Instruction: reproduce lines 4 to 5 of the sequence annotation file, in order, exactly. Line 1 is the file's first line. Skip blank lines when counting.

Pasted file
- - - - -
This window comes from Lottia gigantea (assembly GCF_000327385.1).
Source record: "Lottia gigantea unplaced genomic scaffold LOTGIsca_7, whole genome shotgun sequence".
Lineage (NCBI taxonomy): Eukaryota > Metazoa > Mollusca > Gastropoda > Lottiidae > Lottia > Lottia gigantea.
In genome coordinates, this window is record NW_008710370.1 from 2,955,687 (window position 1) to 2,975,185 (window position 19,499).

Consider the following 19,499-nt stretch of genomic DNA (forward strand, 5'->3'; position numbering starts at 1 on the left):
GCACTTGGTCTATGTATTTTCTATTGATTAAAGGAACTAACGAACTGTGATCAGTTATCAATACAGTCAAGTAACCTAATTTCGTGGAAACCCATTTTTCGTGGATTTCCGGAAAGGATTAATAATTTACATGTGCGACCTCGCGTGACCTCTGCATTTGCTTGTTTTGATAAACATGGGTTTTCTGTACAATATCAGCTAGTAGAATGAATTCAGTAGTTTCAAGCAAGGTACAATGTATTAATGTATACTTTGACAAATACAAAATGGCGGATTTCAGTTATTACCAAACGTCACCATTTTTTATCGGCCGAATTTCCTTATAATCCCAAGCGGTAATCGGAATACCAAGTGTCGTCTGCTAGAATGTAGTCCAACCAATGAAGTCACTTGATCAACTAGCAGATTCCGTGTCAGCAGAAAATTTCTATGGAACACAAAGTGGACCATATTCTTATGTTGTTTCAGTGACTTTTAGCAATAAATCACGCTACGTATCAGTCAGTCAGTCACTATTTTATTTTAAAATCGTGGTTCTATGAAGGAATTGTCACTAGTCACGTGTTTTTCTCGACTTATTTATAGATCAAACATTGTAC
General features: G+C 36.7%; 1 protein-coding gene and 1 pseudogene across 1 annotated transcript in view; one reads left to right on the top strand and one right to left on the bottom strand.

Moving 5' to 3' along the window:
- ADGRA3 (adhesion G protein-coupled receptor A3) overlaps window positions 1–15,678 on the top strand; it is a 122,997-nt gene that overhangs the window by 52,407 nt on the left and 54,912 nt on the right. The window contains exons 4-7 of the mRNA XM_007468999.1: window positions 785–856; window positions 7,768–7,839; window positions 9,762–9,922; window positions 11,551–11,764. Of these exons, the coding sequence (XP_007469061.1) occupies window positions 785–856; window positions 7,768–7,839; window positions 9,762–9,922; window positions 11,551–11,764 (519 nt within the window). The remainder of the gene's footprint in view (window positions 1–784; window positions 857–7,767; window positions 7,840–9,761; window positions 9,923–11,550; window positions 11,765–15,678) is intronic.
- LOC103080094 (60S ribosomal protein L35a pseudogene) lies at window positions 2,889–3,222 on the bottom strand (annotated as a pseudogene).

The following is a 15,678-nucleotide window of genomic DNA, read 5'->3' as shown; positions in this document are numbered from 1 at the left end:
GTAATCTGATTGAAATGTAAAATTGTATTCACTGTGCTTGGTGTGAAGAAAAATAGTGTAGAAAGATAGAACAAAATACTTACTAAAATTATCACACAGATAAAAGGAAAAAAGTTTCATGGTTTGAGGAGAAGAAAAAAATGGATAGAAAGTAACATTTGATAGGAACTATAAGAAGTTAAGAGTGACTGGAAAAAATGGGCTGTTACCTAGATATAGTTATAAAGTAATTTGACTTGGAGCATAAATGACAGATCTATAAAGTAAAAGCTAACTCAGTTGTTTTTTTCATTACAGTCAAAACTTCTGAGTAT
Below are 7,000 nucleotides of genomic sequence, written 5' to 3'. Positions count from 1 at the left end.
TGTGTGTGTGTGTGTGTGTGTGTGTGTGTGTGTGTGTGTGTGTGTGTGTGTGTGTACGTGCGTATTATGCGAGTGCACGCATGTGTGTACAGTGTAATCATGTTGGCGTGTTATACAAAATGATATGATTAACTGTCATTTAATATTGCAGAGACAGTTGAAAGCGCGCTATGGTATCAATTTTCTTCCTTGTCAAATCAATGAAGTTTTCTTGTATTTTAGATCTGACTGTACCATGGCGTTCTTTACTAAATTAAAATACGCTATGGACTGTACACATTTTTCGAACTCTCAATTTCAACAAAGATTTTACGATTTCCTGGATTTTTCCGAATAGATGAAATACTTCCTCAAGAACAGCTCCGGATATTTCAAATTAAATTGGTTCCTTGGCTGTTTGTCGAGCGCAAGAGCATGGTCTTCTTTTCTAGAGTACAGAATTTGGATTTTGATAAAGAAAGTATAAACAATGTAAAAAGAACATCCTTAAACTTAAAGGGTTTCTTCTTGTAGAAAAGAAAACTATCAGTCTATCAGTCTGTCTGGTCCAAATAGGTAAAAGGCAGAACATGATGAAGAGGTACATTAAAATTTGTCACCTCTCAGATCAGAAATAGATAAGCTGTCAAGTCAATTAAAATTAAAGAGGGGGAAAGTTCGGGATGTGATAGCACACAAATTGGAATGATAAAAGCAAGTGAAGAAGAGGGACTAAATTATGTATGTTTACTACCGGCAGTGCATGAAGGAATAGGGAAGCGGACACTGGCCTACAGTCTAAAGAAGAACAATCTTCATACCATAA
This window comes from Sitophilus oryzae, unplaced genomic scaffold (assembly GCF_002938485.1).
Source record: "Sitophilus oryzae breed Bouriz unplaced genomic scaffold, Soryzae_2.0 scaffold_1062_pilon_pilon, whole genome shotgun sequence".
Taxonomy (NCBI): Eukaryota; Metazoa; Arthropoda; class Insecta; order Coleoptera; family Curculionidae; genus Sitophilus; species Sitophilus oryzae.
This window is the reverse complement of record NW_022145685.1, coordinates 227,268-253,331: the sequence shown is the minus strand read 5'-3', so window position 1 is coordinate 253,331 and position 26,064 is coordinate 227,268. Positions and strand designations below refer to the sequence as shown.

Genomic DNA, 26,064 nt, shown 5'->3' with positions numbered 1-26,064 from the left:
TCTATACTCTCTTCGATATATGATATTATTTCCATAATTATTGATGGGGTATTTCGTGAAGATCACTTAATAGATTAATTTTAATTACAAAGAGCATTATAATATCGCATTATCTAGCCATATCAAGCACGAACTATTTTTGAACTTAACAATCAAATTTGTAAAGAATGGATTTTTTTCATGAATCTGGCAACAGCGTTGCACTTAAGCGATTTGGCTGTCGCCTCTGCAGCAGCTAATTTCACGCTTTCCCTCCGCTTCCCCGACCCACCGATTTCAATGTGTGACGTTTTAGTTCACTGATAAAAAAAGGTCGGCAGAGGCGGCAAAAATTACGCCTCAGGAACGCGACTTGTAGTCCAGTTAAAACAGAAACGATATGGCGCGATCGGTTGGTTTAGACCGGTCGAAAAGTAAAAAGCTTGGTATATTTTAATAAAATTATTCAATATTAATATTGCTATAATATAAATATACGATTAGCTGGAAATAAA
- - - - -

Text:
In genome coordinates, this window is record NW_008710370.1 from 2,955,687 (window position 1) to 2,975,185 (window position 19,499).

Consider the following 19,499-nt stretch of genomic DNA (forward strand, 5'->3'; position numbering starts at 1 on the left):